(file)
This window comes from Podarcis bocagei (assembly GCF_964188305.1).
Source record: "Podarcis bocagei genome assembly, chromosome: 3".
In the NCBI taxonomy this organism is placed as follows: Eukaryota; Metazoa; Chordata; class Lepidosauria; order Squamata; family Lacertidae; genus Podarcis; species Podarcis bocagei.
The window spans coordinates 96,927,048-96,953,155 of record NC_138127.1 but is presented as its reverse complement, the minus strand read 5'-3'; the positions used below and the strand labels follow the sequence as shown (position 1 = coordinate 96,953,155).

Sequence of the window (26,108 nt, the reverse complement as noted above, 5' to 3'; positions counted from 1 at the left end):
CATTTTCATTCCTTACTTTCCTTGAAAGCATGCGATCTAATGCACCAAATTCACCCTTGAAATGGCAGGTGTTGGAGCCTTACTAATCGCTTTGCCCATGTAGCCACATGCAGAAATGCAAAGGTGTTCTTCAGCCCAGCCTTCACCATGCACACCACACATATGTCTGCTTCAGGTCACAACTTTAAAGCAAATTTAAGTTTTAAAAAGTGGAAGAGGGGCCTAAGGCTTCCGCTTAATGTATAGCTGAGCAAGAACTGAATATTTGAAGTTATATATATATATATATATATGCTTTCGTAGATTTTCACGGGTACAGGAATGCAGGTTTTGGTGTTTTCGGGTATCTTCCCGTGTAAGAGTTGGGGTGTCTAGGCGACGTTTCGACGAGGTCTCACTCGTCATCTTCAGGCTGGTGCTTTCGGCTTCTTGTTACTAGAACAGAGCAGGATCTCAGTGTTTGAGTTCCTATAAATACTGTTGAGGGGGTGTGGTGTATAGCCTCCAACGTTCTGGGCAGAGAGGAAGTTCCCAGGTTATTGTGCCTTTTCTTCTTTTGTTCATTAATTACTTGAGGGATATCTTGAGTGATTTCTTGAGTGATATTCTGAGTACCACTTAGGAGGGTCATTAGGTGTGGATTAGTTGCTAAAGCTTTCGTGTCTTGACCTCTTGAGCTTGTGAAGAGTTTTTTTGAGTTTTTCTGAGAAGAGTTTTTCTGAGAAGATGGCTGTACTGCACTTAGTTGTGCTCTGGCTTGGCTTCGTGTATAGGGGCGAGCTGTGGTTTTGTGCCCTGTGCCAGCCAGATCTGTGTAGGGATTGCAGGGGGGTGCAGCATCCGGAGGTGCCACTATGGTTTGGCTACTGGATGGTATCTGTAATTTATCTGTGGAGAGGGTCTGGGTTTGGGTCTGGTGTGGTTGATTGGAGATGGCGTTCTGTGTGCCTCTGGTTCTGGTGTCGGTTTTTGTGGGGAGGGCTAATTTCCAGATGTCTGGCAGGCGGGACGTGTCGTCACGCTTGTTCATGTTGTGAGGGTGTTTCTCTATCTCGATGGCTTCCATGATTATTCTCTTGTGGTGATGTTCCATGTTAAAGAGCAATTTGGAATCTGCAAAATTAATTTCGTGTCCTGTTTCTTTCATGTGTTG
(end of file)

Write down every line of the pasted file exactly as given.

This window comes from Podarcis bocagei (assembly GCF_964188305.1).
Source record: "Podarcis bocagei genome assembly, chromosome: 3".
In the NCBI taxonomy this organism is placed as follows: Eukaryota; Metazoa; Chordata; class Lepidosauria; order Squamata; family Lacertidae; genus Podarcis; species Podarcis bocagei.
The window spans coordinates 96,927,048-96,953,155 of record NC_138127.1 but is presented as its reverse complement, the minus strand read 5'-3'; the positions used below and the strand labels follow the sequence as shown (position 1 = coordinate 96,953,155).

Sequence of the window (26,108 nt, the reverse complement as noted above, 5' to 3'; positions counted from 1 at the left end):
CATTTTCATTCCTTACTTTCCTTGAAAGCATGCGATCTAATGCACCAAATTCACCCTTGAAATGGCAGGTGTTGGAGCCTTACTAATCGCTTTGCCCATGTAGCCACATGCAGAAATGCAAAGGTGTTCTTCAGCCCAGCCTTCACCATGCACACCACACATATGTCTGCTTCAGGTCACAACTTTAAAGCAAATTTAAGTTTTAAAAAGTGGAAGAGGGGCCTAAGGCTTCCGCTTAATGTATAGCTGAGCAAGAACTGAATATTTGAAGTTATATATATATATATATATATGCTTTCGTAGATTTTCACGGGTACAGGAATGCAGGTTTTGGTGTTTTCGGGTATCTTCCCGTGTAAGAGTTGGGGTGTCTAGGCGACGTTTCGACGAGGTCTCACTCGTCATCTTCAGGCTGGTGCTTTCGGCTTCTTGTTACTAGAACAGAGCAGGATCTCAGTGTTTGAGTTCCTATAAATACTGTTGAGGGGGTGTGGTGTATAGCCTCCAACGTTCTGGGCAGAGAGGAAGTTCCCAGGTTATTGTGCCTTTTCTTCTTTTGTTCATTAATTACTTGAGGGATATCTTGAGTGATTTCTTGAGTGATATTCTGAGTACCACTTAGGAGGGTCATTAGGTGTGGATTAGTTGCTAAAGCTTTCGTGTCTTGACCTCTTGAGCTTGTGAAGAGTTTTTTTGAGTTTTTCTGAGAAGAGTTTTTCTGAGAAGATGGCTGTACTGCACTTAGTTGTGCTCTGGCTTGGCTTCGTGTATAGGGGCGAGCTGTGGTTTTGTGCCCTGTGCCAGCCAGATCTGTGTAGGGATTGCAGGGGGGTGCAGCATCCGGAGGTGCCACTATGGTTTGGCTACTGGATGGTATCTGTAATTTATCTGTGGAGAGGGTCTGGGTTTGGGTCTGGTGTGGTTGATTGGAGATGGCGTTCTGTGTGCCTCTGGTTCTGGTGTCGGTTTTTGTGGGGAGGGCTAATTTCCAGATGTCTGGCAGGCGGGACGTGTCGTCACGCTTGTTCATGTTGTGAGGGTGTTTCTCTATCTCGATGGCTTCCATGATTATTCTCTTGTGGTGATGTTCCATGTTAAAGAGCAATTTGGAATCTGCAAAATTAATTTCGTGTCCTGTTTCTTTCATGTGTTG